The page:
News.vanderbilt.edu, April 18 -- This opinion piece by Nancy J. King, Lee S. and Charles A. Speir Professor of Law at Vanderbilt, and Joseph Hoffmann of Indiana University Maurer School of Law, proposes a new approach to habeas corpus cases. The reforms King and Hoffmann recommend are based on their recently released book, Habeas for the Twenty-First Century: Uses, Abuses, and the Future of the Great Writ and a comprehensive study of habeas cases King completed in 2007 with colleagues Fred Cheesman and Brian Ostrom. Full story.
Rival Democrats won't give in to Melnia Kennedy
The Indianapolis Star, April 18 -- Brian Vargus, a political science professor at Indiana University-Purdue University Indianapolis is quoted in this article. Full story.
From the Chronicle
Higher Education's Reform Takes Center Stage in Arab Protests
Hundreds of students have set up camp outside the Ministry of Higher Education in downtown Cairo, hanging banners, laying out mats, and stowing duffel bags under the building's awning. "I'm a graduate. I'm specialized. I have skills," reads one sign. "But I can't find a job." Full story.
Patients Take Aim at Medical School's Patent Deal on Life-Saving Drug
As research institutions await a ruling by the U.S. Supreme Court that could determine whether university ownership of patents from taxpayer-financed research is in the public interest, a group of patients with a rare, life-threatening ailment wants to turn up the heat on Mount Sinai School of Medicine and the Genzyme Corporation over one such patent. In March, the patients filed a federal class-action lawsuit accusing the school and the biotechnology company of negligence and of violating the federal Bayh-Dole Act by rationing and withholding a drug that could ease the patients' symptoms or extend their lives. Full story.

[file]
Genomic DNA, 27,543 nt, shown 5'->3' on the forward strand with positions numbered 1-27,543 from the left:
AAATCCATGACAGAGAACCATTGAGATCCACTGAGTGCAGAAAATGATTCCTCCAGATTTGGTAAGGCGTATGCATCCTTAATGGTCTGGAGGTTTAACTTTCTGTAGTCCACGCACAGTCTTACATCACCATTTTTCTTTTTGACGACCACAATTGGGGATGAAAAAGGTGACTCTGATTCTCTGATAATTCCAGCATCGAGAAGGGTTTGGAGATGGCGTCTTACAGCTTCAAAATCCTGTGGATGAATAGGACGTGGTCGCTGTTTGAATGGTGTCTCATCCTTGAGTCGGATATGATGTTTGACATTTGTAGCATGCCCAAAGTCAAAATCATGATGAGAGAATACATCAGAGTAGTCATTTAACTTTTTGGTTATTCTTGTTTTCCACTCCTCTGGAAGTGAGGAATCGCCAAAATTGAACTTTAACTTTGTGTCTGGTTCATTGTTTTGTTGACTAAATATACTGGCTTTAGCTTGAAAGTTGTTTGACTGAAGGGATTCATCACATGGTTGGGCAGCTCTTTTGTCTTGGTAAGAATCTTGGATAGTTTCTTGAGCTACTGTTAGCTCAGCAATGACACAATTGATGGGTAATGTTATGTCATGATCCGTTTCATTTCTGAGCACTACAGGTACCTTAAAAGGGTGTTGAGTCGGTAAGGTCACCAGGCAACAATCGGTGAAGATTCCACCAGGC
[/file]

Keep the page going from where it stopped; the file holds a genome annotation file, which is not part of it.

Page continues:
Senate Bill Would Add Sexual Violence to Law on Campus-Crime Reporting
Legislation in Congress that would broaden federal law on campus-crime reporting to include sexual violence has won support from nearly 20 advocacy groups. The legislation, the Campus Sexual Violence Elimination Act (S. 834), was introduced in the Senate on Thursday by two Democrats, Robert P. Casey Jr. of Pennsylvania and Patty Murray of Washington. It would amend the Jeanne Clery Act, the federal law that governs the obligations of colleges to report crimes that take place on their campuses. Full story.
IU News Round-up is distributed to faculty and staff at IU, and it contains a short review of media coverage relating to IU administrative and student news, federal and state legislative policy, and trends and issues in higher education. Prepared by the IU Office of, University Communications, the Daily IU News Round-up is not an all-inclusive gathering of news featuring IU faculty and staff. To subscribe to the Daily IU News Round-up list or to have your name removed, please contact Susan Williams, Office of University Communications, email@example.com.